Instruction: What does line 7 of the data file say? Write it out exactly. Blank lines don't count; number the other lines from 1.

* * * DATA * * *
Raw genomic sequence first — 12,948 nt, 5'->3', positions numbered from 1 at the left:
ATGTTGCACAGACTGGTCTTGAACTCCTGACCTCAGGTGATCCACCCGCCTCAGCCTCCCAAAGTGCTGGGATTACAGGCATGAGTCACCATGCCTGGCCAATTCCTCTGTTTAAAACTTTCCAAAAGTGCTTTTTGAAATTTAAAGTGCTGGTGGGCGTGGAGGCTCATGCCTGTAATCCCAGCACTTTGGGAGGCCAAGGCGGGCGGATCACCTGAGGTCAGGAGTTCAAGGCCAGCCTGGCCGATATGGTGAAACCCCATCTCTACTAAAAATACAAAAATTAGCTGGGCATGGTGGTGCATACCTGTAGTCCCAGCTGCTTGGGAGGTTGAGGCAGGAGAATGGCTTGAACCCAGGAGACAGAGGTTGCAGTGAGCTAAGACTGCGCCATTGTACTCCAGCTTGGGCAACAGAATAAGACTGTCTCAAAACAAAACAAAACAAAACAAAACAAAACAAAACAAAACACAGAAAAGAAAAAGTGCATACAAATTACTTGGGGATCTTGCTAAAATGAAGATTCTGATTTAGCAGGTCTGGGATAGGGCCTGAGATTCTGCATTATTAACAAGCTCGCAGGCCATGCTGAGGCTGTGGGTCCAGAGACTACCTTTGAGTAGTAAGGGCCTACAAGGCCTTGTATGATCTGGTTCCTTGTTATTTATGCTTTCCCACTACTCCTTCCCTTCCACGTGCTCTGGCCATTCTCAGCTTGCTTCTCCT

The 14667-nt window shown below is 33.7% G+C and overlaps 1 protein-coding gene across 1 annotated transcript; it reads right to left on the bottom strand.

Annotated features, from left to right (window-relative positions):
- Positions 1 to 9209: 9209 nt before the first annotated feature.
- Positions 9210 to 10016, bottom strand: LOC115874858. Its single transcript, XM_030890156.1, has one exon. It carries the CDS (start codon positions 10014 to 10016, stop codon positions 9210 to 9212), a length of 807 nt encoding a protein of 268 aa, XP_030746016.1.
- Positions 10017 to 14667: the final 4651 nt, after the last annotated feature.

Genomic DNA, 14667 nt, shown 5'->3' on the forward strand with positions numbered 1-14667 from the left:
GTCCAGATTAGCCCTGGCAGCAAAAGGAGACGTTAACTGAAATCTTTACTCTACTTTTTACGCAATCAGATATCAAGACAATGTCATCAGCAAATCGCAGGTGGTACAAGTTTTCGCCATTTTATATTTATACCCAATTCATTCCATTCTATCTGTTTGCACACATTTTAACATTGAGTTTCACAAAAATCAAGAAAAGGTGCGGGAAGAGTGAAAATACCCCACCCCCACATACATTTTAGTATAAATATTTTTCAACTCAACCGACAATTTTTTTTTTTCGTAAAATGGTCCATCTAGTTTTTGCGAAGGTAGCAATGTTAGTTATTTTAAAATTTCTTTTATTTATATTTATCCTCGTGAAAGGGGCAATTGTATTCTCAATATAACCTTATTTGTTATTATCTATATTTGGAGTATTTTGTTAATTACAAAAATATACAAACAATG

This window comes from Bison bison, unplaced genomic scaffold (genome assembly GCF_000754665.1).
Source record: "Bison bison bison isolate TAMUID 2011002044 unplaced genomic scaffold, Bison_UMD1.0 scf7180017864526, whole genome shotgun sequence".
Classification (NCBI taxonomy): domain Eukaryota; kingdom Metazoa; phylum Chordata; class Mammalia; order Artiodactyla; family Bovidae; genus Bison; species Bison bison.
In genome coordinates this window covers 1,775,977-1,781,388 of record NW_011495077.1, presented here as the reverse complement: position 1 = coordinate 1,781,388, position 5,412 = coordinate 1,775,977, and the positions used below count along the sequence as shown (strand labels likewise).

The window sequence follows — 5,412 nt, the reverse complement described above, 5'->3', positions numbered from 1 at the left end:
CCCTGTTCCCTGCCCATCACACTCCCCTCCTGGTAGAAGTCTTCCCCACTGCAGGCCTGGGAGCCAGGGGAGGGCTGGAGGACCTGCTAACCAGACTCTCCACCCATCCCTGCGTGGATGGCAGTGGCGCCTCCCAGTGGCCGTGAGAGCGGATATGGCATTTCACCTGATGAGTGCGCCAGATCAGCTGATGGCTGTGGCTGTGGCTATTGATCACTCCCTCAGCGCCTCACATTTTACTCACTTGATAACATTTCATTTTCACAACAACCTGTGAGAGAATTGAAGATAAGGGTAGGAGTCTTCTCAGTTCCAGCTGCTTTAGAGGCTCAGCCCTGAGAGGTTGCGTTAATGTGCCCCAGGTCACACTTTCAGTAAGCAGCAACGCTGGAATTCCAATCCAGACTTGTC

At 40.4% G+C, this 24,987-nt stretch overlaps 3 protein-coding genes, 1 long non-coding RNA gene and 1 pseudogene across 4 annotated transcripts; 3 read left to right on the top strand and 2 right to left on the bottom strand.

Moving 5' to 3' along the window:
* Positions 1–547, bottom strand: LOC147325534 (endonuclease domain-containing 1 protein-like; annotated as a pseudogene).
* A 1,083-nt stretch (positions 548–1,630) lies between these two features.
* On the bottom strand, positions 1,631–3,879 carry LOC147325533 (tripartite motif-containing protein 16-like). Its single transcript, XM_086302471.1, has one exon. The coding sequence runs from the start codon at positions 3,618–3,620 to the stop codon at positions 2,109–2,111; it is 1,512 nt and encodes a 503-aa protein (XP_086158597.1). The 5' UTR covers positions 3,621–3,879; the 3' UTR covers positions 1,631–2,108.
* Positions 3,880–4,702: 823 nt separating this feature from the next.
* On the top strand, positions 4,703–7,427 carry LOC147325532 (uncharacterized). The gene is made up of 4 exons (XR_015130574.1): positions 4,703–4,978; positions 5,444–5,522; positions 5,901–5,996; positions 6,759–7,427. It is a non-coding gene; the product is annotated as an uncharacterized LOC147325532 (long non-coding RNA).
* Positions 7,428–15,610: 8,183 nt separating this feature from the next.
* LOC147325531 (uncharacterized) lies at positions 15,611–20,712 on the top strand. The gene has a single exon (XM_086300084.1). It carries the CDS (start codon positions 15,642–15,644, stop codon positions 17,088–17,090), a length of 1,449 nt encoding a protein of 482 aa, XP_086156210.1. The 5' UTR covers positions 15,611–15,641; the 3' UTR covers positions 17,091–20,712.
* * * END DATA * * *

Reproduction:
- Positions 10017 to 14667: the final 4651 nt, after the last annotated feature.